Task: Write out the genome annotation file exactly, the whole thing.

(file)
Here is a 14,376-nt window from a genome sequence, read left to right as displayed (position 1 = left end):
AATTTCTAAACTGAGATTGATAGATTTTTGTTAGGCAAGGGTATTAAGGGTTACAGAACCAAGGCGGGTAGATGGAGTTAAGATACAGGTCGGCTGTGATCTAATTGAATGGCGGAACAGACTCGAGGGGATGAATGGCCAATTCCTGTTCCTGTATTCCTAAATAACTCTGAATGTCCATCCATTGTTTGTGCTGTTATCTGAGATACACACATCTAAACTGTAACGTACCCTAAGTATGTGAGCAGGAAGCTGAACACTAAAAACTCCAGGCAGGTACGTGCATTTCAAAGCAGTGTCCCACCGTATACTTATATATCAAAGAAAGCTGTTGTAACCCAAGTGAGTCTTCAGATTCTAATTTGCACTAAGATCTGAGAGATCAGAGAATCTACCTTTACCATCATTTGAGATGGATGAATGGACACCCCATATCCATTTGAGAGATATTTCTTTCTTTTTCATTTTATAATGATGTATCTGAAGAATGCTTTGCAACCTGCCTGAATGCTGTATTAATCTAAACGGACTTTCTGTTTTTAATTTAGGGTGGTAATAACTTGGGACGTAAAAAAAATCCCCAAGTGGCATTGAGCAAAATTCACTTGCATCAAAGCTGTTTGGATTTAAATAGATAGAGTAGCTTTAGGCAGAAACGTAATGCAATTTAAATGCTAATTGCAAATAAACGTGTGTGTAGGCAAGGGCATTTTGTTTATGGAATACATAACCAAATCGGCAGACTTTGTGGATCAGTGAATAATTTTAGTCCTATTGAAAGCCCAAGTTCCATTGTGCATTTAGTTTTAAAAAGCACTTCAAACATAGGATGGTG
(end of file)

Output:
Here is a 14,376-nt window from a genome sequence, read left to right as displayed (position 1 = left end):
AATTTCTAAACTGAGATTGATAGATTTTTGTTAGGCAAGGGTATTAAGGGTTACAGAACCAAGGCGGGTAGATGGAGTTAAGATACAGGTCGGCTGTGATCTAATTGAATGGCGGAACAGACTCGAGGGGATGAATGGCCAATTCCTGTTCCTGTATTCCTAAATAACTCTGAATGTCCATCCATTGTTTGTGCTGTTATCTGAGATACACACATCTAAACTGTAACGTACCCTAAGTATGTGAGCAGGAAGCTGAACACTAAAAACTCCAGGCAGGTACGTGCATTTCAAAGCAGTGTCCCACCGTATACTTATATATCAAAGAAAGCTGTTGTAACCCAAGTGAGTCTTCAGATTCTAATTTGCACTAAGATCTGAGAGATCAGAGAATCTACCTTTACCATCATTTGAGATGGATGAATGGACACCCCATATCCATTTGAGAGATATTTCTTTCTTTTTCATTTTATAATGATGTATCTGAAGAATGCTTTGCAACCTGCCTGAATGCTGTATTAATCTAAACGGACTTTCTGTTTTTAATTTAGGGTGGTAATAACTTGGGACGTAAAAAAAATCCCCAAGTGGCATTGAGCAAAATTCACTTGCATCAAAGCTGTTTGGATTTAAATAGATAGAGTAGCTTTAGGCAGAAACGTAATGCAATTTAAATGCTAATTGCAAATAAACGTGTGTGTAGGCAAGGGCATTTTGTTTATGGAATACATAACCAAATCGGCAGACTTTGTGGATCAGTGAATAATTTTAGTCCTATTGAAAGCCCAAGTTCCATTGTGCATTTAGTTTTAAAAAGCACTTCAAACATAGGATGGTG